On a late Tuesday afternoon, while on vacation, heading to Pennsylvania, our van starter began malfunctioning. I stopped at a small town in Wisconsin and purchased a starter, but failed to find anyone to fix it.
We traveled down the road and stopped at a motel for the night. In the morning, I slid under the van and tapped the starter as my wife turned the ignition. It worked. We continued our travel.
Upon arriving in Pennsylvania, we went to Washington DC via tour bus. It was a great day. Upon return, I again climbed under the van and repeatedly hit the starter as my wife turned the ignition. It turned over.
I had a strong sense to attend a Wednesday night church service. We found a small church. On vacation we only attend church on Sundays, but not this evening.
After service, I slid under the van and banged the starter. This time it wouldn’t start. After several attempts, I gave up and went back into the church. I asked if anyone knew of a mechanic. A man stepped forward. He worked on vehicles. I told him my dilemma, to which he said, “No problem.”
I know what you’re thinking. Why didn’t I get the starter fixed in the afternoon? My only defense is youth. I didn’t sense the need to. Enough said.
The mechanic opened his house to my family. And get this; his kids were nearly the same age as my kids. We had a great time with our new friends in Gettysburg Pennsylvania. Outside a storm raged but inside the house—peace.
When we woke up in the morning, he had the starter installed. He refused to take anything for fixing it and we were very grateful. We said our goodbyes and continued our vacation.
What we saw ten miles down the road sent chills through us. I switched channels on the radio station until I found the local news. A tornado had ripped through the area the night before. The time the tornado hit—the same time we would have been traveling through the small Pennsylvania town.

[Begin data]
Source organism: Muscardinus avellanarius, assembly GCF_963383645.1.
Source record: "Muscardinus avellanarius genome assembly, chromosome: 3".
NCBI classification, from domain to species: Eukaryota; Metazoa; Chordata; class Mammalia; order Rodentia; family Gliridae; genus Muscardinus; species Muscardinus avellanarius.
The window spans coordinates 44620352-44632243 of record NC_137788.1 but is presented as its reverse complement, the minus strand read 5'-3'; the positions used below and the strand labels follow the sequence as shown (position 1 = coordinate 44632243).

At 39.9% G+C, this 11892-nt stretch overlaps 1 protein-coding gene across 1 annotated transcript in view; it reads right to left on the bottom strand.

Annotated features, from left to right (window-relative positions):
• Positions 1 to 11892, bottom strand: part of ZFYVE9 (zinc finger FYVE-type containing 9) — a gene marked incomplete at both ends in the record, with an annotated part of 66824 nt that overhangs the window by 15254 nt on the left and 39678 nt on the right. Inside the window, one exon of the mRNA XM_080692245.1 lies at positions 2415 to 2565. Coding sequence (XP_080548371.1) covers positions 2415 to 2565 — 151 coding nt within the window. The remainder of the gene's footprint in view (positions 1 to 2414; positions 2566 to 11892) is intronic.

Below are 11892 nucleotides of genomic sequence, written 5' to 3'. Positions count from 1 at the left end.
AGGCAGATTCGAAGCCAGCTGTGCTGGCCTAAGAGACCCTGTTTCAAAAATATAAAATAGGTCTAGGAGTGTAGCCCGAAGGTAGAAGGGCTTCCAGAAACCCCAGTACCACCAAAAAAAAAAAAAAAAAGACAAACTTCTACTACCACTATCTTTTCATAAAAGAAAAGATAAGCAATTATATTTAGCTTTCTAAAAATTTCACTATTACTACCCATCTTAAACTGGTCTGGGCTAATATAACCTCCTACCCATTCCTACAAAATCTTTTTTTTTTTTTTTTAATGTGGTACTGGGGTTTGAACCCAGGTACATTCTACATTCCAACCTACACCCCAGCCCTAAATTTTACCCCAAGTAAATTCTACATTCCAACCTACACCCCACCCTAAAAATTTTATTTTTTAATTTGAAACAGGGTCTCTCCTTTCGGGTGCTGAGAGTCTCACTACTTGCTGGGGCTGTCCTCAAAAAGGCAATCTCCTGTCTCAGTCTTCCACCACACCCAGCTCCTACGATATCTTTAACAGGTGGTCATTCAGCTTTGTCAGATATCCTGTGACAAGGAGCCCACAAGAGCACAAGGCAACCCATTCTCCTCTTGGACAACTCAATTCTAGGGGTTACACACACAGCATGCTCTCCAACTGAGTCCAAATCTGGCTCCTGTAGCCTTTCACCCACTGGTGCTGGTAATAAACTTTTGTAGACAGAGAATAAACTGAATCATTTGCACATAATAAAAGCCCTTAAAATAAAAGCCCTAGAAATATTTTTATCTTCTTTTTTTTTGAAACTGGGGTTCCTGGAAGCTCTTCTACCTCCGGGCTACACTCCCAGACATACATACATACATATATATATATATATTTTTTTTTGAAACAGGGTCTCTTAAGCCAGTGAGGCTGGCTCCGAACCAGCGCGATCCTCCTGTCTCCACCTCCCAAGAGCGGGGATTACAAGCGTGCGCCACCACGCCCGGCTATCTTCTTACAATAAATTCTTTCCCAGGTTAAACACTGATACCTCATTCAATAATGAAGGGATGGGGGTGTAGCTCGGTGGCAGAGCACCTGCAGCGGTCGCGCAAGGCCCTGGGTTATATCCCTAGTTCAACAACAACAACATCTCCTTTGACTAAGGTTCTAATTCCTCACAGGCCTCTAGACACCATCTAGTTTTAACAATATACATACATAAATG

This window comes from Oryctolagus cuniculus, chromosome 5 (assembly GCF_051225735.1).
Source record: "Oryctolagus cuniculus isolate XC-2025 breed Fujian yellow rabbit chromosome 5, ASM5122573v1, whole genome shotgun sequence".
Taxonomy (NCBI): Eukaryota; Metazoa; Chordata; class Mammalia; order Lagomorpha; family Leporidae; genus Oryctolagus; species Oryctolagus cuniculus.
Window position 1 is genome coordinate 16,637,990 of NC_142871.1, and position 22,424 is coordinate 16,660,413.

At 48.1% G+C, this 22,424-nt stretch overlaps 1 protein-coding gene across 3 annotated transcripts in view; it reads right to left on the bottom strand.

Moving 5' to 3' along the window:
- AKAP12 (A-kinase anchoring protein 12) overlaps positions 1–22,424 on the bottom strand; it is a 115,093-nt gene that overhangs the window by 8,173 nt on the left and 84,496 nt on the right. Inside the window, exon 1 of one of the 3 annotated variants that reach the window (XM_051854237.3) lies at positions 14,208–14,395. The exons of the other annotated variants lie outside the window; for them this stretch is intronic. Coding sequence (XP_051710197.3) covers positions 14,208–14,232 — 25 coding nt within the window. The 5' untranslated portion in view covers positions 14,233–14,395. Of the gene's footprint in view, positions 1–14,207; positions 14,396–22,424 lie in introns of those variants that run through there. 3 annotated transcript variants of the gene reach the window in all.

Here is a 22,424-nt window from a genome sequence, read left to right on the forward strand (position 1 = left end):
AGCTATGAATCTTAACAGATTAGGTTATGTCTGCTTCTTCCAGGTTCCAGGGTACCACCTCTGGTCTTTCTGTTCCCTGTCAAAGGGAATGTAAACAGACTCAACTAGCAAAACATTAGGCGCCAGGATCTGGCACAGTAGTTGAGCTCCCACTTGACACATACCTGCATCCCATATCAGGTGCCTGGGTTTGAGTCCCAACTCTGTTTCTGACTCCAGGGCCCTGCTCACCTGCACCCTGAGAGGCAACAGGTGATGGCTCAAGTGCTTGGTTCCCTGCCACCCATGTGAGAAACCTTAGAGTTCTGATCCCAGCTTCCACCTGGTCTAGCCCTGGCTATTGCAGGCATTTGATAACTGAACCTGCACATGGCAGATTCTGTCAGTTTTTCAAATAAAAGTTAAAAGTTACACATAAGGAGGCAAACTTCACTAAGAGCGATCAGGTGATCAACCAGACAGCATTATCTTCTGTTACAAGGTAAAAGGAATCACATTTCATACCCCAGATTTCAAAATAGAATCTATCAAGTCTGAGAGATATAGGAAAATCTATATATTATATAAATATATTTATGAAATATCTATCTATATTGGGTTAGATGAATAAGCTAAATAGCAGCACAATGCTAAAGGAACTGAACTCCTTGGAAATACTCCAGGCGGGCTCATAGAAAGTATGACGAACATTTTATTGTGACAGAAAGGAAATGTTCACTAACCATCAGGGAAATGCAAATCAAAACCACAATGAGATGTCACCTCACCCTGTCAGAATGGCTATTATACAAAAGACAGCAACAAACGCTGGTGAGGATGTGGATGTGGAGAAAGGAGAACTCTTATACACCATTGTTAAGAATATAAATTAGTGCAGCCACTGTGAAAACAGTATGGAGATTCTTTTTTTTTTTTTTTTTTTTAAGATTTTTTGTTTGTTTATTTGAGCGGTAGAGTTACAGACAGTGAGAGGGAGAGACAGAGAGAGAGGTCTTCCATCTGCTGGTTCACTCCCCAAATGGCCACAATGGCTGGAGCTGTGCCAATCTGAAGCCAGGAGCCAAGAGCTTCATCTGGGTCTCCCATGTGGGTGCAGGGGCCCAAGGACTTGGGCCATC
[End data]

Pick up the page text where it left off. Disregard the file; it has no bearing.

It looked like a war zone. Downed trees, destroyed buildings, and debris spread out over several blocks.
Had we not had problems with our starter we’d gone straight into the tornado. An act of kindness by a stranger protected my family. My sense of not fixing our starter but instead visiting our nation’s capital kept us from harm. Attending church on a Wednesday evening became part of the key in our protection.
God orchestrated our safety in the midst of the most famous civil war battlefield. That protection depended upon the obedience of his people.
I wish I had the contact information of the mechanic, but I forgot to get it. Maybe God whispered in his ear that his act of kindness saved a family from almost certain destruction, maybe death.
If not, I’ll give him the rest of the story on the other side.
Randy Tramp is a Freelance Writer, having written over 50 articles for newspapers and magazines and has released his debut novel, Night to Knight, published earlier in 2016.
Randy belongs to a local writing group, meeting monthly. He’s successfully completed Writing Essentials through Christian Writers Guild and Article Writing and How to Write a Novel through Believer’s Trust (a member) and was mentored by Dan Walsh.
In the Navy for 8 years, supervised inmates at a Federal Prison for 12 years and Children’s Pastor for 12 years, during which, on a mission’s trip, taught African’s about Children’s Ministry. His passions are to see families strengthened and relationships restored. A parent of 11 children (8 adopted) & 6 grandchildren, all ranging from 2 to 32.
Amazon Review of Night to Knight:
It’s a military thriller with a heart. Commander Mark Steele has an exciting job in Special Forces. Though it’s dangerous, he knows his work is critically important. But that job separates him from his wife and child. When an injury brings him home, his wife is glad to have him back. But other issues cause struggles within the family, leading to distrust and hurt. Steele takes dangerous risks in his new work. The thriller plot thickens, as he seeks to save a life. But can he save his family?